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Science and Energy Education Grants
Applications for the 2015/16 school year will be available March 1, and due in early May. Selections are made and funding is awarded to selected projects in June.
BPA offers grants to non-profit organizations, government organizations and others working in education for K-12 grade students.

The grants are available for projects that advance student awareness, understanding and interest in the issues and science involved in energy generation and transmission in the Pacific Northwest.

Projects could focus on hydroelectricity, wind and other sources of electric power, methods of conserving electricity, environmental studies, engineering and technology studies and activities and others.  The intent of the grants is to support science, technology, engineering and math education with specific emphasis on electric utility issues.
2014/2015 Recipients
BPA Science and Energy Education Grant recipients, 2014/2015
 
Dufur School, Dufur, Oregon. $2,000 to fund the “Dufur Ranger Energy Generation Challenge.”  Funds for students at this small rural school to conduct a four-month study of different sources of renewable energy. Students will construct, test and modify models of hydroelectric, wind turbine and solar fuel cells; they will analyze the data from each and conduct comparisons, and then will share the results of their studies with the community at a “Family Night at the Lab” event.

Ukiah School District, Ukiah, Oregon. $1,891 for “Energy and Engineering STEM Program.” to purchase equipment and supplies to use in a new Energy and Engineering STEM class at this K-12 school of 50 students. The class will be offered in the fall for older students, and the materials will also be used to augment general science classes for younger students, and by local 4-H science clubs for summer programs. Science teachers will use blogs to share information on the development of the course with other teachers in the area. The materials will be reused each year, providing a long-lasting impact to this school.

Montana Outdoor Science School, Bozeman, Montana. $5,000 to fund “Sustainable Energy,” a six week unit for middle school students in western Montana.  Kids will develop their research and science skills as they test and optimize solar cells, design and test hydroelectric turbines and generators, and compare and contrast our current energy sources and usage.  The final product will be a sustainability plan for their school, home or classroom to lower their energy use.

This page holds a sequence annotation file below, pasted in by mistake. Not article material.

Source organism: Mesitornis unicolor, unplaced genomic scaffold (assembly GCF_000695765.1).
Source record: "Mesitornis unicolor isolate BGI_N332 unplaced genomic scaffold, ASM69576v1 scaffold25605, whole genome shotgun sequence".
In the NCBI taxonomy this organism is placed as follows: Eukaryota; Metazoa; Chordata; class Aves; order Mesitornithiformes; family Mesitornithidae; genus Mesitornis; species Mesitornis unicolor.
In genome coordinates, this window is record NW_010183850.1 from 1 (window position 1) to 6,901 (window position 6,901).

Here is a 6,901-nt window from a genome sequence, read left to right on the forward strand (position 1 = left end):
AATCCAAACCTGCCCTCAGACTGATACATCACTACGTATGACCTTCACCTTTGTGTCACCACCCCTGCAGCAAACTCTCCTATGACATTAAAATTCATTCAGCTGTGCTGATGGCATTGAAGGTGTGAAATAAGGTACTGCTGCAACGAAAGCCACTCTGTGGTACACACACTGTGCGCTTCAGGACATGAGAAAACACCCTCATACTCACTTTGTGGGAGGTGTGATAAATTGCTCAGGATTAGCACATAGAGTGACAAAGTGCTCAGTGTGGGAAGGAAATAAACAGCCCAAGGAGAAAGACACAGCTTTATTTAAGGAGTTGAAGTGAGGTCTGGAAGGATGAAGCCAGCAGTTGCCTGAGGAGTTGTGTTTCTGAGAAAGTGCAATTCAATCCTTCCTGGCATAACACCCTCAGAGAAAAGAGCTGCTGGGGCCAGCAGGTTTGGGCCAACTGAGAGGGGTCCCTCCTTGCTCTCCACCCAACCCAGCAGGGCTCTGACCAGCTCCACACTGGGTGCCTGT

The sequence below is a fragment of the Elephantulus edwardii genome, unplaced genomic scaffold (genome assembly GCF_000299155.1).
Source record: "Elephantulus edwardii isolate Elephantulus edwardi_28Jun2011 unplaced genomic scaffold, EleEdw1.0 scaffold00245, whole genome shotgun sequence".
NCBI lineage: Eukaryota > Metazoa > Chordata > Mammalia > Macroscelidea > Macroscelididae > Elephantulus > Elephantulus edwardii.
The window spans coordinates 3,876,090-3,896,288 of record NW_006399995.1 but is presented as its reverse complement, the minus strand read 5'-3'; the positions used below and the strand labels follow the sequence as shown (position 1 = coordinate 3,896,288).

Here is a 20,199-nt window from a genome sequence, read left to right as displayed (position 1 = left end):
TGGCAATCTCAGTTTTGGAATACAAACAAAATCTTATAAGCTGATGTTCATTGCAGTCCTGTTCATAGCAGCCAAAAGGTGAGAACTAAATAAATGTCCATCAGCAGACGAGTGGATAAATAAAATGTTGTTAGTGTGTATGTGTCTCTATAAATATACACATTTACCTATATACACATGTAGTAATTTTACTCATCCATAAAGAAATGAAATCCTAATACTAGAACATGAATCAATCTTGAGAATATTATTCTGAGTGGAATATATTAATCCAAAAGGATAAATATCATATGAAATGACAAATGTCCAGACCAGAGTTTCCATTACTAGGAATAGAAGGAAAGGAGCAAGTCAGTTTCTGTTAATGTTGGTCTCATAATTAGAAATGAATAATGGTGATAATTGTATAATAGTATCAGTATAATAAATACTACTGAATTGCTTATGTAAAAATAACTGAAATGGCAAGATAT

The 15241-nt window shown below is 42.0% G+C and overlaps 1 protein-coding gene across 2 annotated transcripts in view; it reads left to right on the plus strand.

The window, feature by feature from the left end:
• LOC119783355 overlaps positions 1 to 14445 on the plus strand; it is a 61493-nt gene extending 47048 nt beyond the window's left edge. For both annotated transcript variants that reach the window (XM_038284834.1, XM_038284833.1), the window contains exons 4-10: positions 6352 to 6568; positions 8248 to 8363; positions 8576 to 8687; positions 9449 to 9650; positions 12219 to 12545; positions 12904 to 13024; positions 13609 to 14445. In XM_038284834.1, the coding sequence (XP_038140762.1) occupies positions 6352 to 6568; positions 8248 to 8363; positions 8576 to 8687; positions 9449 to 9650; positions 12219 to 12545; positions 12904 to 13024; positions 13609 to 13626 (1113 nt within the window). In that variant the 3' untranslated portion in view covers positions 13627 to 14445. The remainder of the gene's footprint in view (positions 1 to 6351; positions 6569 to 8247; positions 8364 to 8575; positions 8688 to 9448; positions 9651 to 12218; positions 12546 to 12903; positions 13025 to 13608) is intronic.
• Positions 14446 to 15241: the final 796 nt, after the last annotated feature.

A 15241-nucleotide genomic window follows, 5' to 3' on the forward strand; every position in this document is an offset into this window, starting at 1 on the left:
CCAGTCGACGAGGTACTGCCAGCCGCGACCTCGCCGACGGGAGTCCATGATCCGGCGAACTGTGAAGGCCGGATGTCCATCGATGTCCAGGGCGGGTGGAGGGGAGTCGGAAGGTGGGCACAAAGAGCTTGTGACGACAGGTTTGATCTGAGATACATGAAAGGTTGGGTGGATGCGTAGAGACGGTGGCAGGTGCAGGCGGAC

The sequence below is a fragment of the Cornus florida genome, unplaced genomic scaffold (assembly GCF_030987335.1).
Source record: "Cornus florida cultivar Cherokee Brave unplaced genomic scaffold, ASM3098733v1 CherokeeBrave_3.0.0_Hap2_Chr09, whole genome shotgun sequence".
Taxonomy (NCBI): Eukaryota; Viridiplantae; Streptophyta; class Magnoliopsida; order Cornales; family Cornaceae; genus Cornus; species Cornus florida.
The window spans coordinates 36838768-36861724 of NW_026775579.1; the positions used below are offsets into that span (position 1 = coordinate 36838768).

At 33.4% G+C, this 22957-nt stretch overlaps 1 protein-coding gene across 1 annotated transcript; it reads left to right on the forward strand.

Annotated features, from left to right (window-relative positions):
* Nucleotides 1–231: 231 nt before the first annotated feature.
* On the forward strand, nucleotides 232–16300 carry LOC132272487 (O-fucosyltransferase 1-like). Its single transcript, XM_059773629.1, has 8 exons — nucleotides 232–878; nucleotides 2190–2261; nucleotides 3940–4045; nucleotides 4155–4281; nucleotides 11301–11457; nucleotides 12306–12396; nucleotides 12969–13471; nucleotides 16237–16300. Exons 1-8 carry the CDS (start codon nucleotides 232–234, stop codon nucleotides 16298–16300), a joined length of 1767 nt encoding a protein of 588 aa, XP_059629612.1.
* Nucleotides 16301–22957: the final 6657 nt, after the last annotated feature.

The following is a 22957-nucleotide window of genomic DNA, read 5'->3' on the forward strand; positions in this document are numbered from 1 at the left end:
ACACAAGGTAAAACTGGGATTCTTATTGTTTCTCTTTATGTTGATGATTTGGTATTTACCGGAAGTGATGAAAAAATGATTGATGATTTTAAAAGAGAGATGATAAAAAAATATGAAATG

Olympia School District, Olympia Wash. $3,500 to support “Pathways to a Clean Energy Future through Science, Technology, Engineering and Math.” This program targets sixth graders in the accelerated math and science program, teaching them about the technological, social and environmental realities of energy demand and generation in the Pacific Northwest, as well as the benefits and challenges of energy conservation and efficiency at school and at home. The program also funds students in six middle schools to participate in the EPA’s Battle of the Buildings competition, reaching more than 1,800 elementary, middle and high school students in seven schools throughout the district.

Sustainable Living Center, Walla Walla, Wash. $4,362 to fund “Energy Explorers Make a Splash!” a project that will turn fifth graders in the Walla Walla Public Schools Highly Capable Learners program into energy instructors.  They will get a series of eight weekly lessons outside of their regular classroom time on hydroelectricity, wind, solar, gas and nuclear energy, the future of energy generation, and challenges with energy production in our region. Next, they will share their knowledge by leading small group learning sessions for the rest of the district’s fifth grade students at an annual two-day educational event called Make a Splash, held at Walla Walla Community College in the spring.

White Salmon Valley Education Foundation, $3,300 to fund “Climate Change and Hydropower in the Pacific Northwest.” This program will help students master science education standards by exploring the relationship between climate change and hydropower in the Northwest. The curriculum will be designed for high school students and will include 10 in-class lesssons, three field trips and training for the high school students to teach core concepts of the curriculum to students in fourth and seventh grade. The curriculum will also include elements for second language learners and those with special education needs, and is expected to be in place for at least four academic years for students in Skamania and Klickitat Counties, Washington. ​
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